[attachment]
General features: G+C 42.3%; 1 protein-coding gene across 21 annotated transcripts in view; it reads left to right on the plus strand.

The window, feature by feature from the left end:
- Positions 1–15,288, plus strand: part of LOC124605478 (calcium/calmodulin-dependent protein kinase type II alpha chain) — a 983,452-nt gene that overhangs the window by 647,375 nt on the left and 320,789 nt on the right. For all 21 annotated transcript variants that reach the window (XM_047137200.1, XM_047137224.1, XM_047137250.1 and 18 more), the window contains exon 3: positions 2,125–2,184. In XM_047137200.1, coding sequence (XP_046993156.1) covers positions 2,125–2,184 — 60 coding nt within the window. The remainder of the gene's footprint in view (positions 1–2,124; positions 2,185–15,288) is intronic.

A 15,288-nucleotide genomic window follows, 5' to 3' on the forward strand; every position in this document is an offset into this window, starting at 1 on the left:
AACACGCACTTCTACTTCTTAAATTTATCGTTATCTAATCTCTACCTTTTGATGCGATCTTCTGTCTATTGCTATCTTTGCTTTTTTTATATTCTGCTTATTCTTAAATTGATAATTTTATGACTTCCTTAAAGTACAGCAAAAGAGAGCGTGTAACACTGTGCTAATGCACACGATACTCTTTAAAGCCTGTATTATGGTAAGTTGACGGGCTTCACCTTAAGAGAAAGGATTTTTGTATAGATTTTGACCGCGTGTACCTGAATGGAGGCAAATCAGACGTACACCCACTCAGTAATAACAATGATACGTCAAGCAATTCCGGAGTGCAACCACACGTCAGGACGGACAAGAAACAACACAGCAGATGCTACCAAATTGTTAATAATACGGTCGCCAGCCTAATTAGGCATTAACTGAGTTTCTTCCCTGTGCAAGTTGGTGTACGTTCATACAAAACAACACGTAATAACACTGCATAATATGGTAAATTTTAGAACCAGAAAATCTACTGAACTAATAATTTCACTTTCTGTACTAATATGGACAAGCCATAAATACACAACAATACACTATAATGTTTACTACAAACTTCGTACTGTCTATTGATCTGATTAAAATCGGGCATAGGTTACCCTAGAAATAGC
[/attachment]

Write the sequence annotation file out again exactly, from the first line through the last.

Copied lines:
General features: G+C 42.3%; 1 protein-coding gene across 21 annotated transcripts in view; it reads left to right on the plus strand.

The window, feature by feature from the left end:
- Positions 1–15,288, plus strand: part of LOC124605478 (calcium/calmodulin-dependent protein kinase type II alpha chain) — a 983,452-nt gene that overhangs the window by 647,375 nt on the left and 320,789 nt on the right. For all 21 annotated transcript variants that reach the window (XM_047137200.1, XM_047137224.1, XM_047137250.1 and 18 more), the window contains exon 3: positions 2,125–2,184. In XM_047137200.1, coding sequence (XP_046993156.1) covers positions 2,125–2,184 — 60 coding nt within the window. The remainder of the gene's footprint in view (positions 1–2,124; positions 2,185–15,288) is intronic.

A 15,288-nucleotide genomic window follows, 5' to 3' on the forward strand; every position in this document is an offset into this window, starting at 1 on the left:
AACACGCACTTCTACTTCTTAAATTTATCGTTATCTAATCTCTACCTTTTGATGCGATCTTCTGTCTATTGCTATCTTTGCTTTTTTTATATTCTGCTTATTCTTAAATTGATAATTTTATGACTTCCTTAAAGTACAGCAAAAGAGAGCGTGTAACACTGTGCTAATGCACACGATACTCTTTAAAGCCTGTATTATGGTAAGTTGACGGGCTTCACCTTAAGAGAAAGGATTTTTGTATAGATTTTGACCGCGTGTACCTGAATGGAGGCAAATCAGACGTACACCCACTCAGTAATAACAATGATACGTCAAGCAATTCCGGAGTGCAACCACACGTCAGGACGGACAAGAAACAACACAGCAGATGCTACCAAATTGTTAATAATACGGTCGCCAGCCTAATTAGGCATTAACTGAGTTTCTTCCCTGTGCAAGTTGGTGTACGTTCATACAAAACAACACGTAATAACACTGCATAATATGGTAAATTTTAGAACCAGAAAATCTACTGAACTAATAATTTCACTTTCTGTACTAATATGGACAAGCCATAAATACACAACAATACACTATAATGTTTACTACAAACTTCGTACTGTCTATTGATCTGATTAAAATCGGGCATAGGTTACCCTAGAAATAGC